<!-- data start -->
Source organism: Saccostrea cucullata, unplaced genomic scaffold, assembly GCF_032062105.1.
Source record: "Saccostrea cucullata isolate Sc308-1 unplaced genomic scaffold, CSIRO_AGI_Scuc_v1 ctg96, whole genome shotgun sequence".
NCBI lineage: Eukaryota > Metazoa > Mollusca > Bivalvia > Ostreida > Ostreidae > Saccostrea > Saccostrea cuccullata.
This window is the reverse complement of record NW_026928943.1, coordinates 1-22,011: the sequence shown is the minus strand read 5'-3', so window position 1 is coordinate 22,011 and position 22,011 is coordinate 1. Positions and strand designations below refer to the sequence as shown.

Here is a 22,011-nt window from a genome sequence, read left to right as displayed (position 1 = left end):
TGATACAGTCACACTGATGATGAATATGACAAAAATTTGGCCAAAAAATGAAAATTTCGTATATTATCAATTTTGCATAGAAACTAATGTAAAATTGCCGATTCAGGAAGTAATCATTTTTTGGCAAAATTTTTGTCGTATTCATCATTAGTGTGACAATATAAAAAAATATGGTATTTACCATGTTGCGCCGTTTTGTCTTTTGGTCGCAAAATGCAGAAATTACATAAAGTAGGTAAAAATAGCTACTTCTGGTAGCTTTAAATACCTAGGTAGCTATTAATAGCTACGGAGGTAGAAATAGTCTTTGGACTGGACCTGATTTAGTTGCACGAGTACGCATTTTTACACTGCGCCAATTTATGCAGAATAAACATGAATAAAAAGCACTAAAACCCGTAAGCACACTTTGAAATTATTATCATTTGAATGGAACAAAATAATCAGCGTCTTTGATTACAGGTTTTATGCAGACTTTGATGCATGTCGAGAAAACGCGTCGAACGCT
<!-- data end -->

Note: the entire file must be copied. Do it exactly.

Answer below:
Source organism: Saccostrea cucullata, unplaced genomic scaffold, assembly GCF_032062105.1.
Source record: "Saccostrea cucullata isolate Sc308-1 unplaced genomic scaffold, CSIRO_AGI_Scuc_v1 ctg96, whole genome shotgun sequence".
NCBI lineage: Eukaryota > Metazoa > Mollusca > Bivalvia > Ostreida > Ostreidae > Saccostrea > Saccostrea cuccullata.
This window is the reverse complement of record NW_026928943.1, coordinates 1-22,011: the sequence shown is the minus strand read 5'-3', so window position 1 is coordinate 22,011 and position 22,011 is coordinate 1. Positions and strand designations below refer to the sequence as shown.

Here is a 22,011-nt window from a genome sequence, read left to right as displayed (position 1 = left end):
TGATACAGTCACACTGATGATGAATATGACAAAAATTTGGCCAAAAAATGAAAATTTCGTATATTATCAATTTTGCATAGAAACTAATGTAAAATTGCCGATTCAGGAAGTAATCATTTTTTGGCAAAATTTTTGTCGTATTCATCATTAGTGTGACAATATAAAAAAATATGGTATTTACCATGTTGCGCCGTTTTGTCTTTTGGTCGCAAAATGCAGAAATTACATAAAGTAGGTAAAAATAGCTACTTCTGGTAGCTTTAAATACCTAGGTAGCTATTAATAGCTACGGAGGTAGAAATAGTCTTTGGACTGGACCTGATTTAGTTGCACGAGTACGCATTTTTACACTGCGCCAATTTATGCAGAATAAACATGAATAAAAAGCACTAAAACCCGTAAGCACACTTTGAAATTATTATCATTTGAATGGAACAAAATAATCAGCGTCTTTGATTACAGGTTTTATGCAGACTTTGATGCATGTCGAGAAAACGCGTCGAACGCT